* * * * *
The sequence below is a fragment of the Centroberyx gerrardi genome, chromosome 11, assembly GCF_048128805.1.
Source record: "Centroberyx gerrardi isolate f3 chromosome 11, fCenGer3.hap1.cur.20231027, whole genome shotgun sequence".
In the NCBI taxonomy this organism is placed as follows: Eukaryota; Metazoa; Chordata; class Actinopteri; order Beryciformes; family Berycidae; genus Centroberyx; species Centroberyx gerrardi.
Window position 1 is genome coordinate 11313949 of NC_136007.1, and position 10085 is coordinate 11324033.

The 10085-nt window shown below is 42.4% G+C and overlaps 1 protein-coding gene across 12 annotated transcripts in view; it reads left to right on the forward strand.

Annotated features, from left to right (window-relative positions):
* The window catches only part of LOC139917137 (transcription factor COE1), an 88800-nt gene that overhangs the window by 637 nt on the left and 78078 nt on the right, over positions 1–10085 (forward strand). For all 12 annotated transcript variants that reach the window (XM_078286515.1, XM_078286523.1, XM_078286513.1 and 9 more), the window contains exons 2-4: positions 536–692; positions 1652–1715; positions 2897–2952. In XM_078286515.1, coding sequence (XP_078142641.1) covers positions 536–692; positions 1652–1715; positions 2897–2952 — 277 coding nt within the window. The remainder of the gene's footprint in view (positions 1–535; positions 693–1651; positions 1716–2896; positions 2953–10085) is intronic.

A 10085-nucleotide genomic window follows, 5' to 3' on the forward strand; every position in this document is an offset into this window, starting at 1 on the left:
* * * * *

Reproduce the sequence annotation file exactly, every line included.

The sequence below is a fragment of the Centroberyx gerrardi genome, chromosome 11, assembly GCF_048128805.1.
Source record: "Centroberyx gerrardi isolate f3 chromosome 11, fCenGer3.hap1.cur.20231027, whole genome shotgun sequence".
In the NCBI taxonomy this organism is placed as follows: Eukaryota; Metazoa; Chordata; class Actinopteri; order Beryciformes; family Berycidae; genus Centroberyx; species Centroberyx gerrardi.
Window position 1 is genome coordinate 11313949 of NC_136007.1, and position 10085 is coordinate 11324033.

The 10085-nt window shown below is 42.4% G+C and overlaps 1 protein-coding gene across 12 annotated transcripts in view; it reads left to right on the forward strand.

Annotated features, from left to right (window-relative positions):
* The window catches only part of LOC139917137 (transcription factor COE1), an 88800-nt gene that overhangs the window by 637 nt on the left and 78078 nt on the right, over positions 1–10085 (forward strand). For all 12 annotated transcript variants that reach the window (XM_078286515.1, XM_078286523.1, XM_078286513.1 and 9 more), the window contains exons 2-4: positions 536–692; positions 1652–1715; positions 2897–2952. In XM_078286515.1, coding sequence (XP_078142641.1) covers positions 536–692; positions 1652–1715; positions 2897–2952 — 277 coding nt within the window. The remainder of the gene's footprint in view (positions 1–535; positions 693–1651; positions 1716–2896; positions 2953–10085) is intronic.

A 10085-nucleotide genomic window follows, 5' to 3' on the forward strand; every position in this document is an offset into this window, starting at 1 on the left: